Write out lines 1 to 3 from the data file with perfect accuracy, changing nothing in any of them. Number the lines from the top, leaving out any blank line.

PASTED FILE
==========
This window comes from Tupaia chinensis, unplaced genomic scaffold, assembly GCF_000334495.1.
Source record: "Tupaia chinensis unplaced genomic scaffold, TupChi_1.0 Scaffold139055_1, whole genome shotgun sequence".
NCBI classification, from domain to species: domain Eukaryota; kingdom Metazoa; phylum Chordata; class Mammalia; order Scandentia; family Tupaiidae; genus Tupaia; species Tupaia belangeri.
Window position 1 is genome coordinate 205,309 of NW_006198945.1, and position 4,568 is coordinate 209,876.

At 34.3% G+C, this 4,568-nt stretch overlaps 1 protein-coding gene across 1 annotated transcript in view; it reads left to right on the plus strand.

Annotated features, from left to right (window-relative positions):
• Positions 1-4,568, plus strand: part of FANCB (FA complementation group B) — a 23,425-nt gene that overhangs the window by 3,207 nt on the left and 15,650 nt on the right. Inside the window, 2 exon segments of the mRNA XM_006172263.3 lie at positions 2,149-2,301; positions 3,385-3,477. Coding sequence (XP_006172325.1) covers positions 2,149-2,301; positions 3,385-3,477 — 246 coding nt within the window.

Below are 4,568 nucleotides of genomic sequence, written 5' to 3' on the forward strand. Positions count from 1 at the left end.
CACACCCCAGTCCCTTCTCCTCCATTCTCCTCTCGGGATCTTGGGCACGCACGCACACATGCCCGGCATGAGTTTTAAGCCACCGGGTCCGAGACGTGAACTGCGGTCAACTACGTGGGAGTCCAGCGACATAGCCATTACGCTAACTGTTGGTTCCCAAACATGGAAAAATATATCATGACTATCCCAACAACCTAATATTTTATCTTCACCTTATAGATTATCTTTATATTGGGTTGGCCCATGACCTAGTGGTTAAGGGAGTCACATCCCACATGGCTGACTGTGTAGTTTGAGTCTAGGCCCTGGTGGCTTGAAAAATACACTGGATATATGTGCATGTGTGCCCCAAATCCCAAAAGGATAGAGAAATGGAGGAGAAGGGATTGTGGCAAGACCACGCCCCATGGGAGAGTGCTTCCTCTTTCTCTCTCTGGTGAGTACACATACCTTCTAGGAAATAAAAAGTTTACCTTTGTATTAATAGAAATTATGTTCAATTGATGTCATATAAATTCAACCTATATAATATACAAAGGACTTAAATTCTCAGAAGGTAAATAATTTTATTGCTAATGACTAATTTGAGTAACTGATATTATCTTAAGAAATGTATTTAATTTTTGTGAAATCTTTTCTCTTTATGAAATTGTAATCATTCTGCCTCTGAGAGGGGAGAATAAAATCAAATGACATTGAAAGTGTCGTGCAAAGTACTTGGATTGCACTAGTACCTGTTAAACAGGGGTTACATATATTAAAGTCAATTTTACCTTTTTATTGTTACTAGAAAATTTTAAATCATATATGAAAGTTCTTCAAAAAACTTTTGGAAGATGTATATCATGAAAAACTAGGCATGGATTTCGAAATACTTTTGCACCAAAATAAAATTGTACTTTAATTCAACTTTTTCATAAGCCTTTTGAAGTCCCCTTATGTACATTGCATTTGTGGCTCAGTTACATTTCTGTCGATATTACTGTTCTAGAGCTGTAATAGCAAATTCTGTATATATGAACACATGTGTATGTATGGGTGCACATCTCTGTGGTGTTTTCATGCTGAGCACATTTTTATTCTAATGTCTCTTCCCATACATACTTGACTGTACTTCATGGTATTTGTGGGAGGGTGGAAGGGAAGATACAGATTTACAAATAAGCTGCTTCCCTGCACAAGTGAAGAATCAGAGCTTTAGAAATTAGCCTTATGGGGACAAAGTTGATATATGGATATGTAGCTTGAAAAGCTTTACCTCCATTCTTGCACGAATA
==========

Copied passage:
This window comes from Tupaia chinensis, unplaced genomic scaffold, assembly GCF_000334495.1.
Source record: "Tupaia chinensis unplaced genomic scaffold, TupChi_1.0 Scaffold139055_1, whole genome shotgun sequence".
NCBI classification, from domain to species: domain Eukaryota; kingdom Metazoa; phylum Chordata; class Mammalia; order Scandentia; family Tupaiidae; genus Tupaia; species Tupaia belangeri.